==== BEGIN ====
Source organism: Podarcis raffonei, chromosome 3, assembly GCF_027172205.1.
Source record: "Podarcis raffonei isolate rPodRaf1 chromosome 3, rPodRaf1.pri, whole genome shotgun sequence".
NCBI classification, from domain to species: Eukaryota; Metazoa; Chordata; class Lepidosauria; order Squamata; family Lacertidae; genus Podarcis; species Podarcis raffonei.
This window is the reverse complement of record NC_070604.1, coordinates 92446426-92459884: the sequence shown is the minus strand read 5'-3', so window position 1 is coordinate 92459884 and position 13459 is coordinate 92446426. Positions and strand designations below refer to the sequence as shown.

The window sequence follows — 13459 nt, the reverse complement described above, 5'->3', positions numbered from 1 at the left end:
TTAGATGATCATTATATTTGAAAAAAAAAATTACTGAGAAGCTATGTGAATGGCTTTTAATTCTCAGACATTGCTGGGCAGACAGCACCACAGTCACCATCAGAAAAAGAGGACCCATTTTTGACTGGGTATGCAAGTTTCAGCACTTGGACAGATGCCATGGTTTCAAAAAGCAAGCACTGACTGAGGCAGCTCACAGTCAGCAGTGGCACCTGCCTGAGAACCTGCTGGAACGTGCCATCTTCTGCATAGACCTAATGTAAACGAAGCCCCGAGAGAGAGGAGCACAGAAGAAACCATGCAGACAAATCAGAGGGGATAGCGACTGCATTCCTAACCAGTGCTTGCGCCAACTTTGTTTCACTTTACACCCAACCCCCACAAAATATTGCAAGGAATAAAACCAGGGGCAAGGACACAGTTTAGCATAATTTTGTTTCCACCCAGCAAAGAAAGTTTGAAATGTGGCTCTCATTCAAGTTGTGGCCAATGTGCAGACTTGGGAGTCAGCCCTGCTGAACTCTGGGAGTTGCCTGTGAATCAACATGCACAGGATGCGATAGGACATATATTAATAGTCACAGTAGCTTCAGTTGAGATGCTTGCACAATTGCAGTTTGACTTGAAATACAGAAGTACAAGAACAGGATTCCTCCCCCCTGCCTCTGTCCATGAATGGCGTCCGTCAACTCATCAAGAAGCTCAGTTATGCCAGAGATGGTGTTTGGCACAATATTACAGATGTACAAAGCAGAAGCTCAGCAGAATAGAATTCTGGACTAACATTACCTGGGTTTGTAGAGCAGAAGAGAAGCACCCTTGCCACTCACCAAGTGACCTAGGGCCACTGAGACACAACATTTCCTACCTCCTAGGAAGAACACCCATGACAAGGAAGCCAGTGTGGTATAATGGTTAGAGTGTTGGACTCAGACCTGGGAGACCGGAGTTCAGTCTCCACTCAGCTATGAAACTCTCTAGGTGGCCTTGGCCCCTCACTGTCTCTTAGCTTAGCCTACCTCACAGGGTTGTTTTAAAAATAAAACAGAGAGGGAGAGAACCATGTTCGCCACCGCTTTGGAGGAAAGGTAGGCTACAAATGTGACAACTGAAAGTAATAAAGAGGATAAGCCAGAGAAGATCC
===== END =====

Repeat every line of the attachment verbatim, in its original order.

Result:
Source organism: Podarcis raffonei, chromosome 3, assembly GCF_027172205.1.
Source record: "Podarcis raffonei isolate rPodRaf1 chromosome 3, rPodRaf1.pri, whole genome shotgun sequence".
NCBI classification, from domain to species: Eukaryota; Metazoa; Chordata; class Lepidosauria; order Squamata; family Lacertidae; genus Podarcis; species Podarcis raffonei.
This window is the reverse complement of record NC_070604.1, coordinates 92446426-92459884: the sequence shown is the minus strand read 5'-3', so window position 1 is coordinate 92459884 and position 13459 is coordinate 92446426. Positions and strand designations below refer to the sequence as shown.

The window sequence follows — 13459 nt, the reverse complement described above, 5'->3', positions numbered from 1 at the left end:
TTAGATGATCATTATATTTGAAAAAAAAAATTACTGAGAAGCTATGTGAATGGCTTTTAATTCTCAGACATTGCTGGGCAGACAGCACCACAGTCACCATCAGAAAAAGAGGACCCATTTTTGACTGGGTATGCAAGTTTCAGCACTTGGACAGATGCCATGGTTTCAAAAAGCAAGCACTGACTGAGGCAGCTCACAGTCAGCAGTGGCACCTGCCTGAGAACCTGCTGGAACGTGCCATCTTCTGCATAGACCTAATGTAAACGAAGCCCCGAGAGAGAGGAGCACAGAAGAAACCATGCAGACAAATCAGAGGGGATAGCGACTGCATTCCTAACCAGTGCTTGCGCCAACTTTGTTTCACTTTACACCCAACCCCCACAAAATATTGCAAGGAATAAAACCAGGGGCAAGGACACAGTTTAGCATAATTTTGTTTCCACCCAGCAAAGAAAGTTTGAAATGTGGCTCTCATTCAAGTTGTGGCCAATGTGCAGACTTGGGAGTCAGCCCTGCTGAACTCTGGGAGTTGCCTGTGAATCAACATGCACAGGATGCGATAGGACATATATTAATAGTCACAGTAGCTTCAGTTGAGATGCTTGCACAATTGCAGTTTGACTTGAAATACAGAAGTACAAGAACAGGATTCCTCCCCCCTGCCTCTGTCCATGAATGGCGTCCGTCAACTCATCAAGAAGCTCAGTTATGCCAGAGATGGTGTTTGGCACAATATTACAGATGTACAAAGCAGAAGCTCAGCAGAATAGAATTCTGGACTAACATTACCTGGGTTTGTAGAGCAGAAGAGAAGCACCCTTGCCACTCACCAAGTGACCTAGGGCCACTGAGACACAACATTTCCTACCTCCTAGGAAGAACACCCATGACAAGGAAGCCAGTGTGGTATAATGGTTAGAGTGTTGGACTCAGACCTGGGAGACCGGAGTTCAGTCTCCACTCAGCTATGAAACTCTCTAGGTGGCCTTGGCCCCTCACTGTCTCTTAGCTTAGCCTACCTCACAGGGTTGTTTTAAAAATAAAACAGAGAGGGAGAGAACCATGTTCGCCACCGCTTTGGAGGAAAGGTAGGCTACAAATGTGACAACTGAAAGTAATAAAGAGGATAAGCCAGAGAAGATCC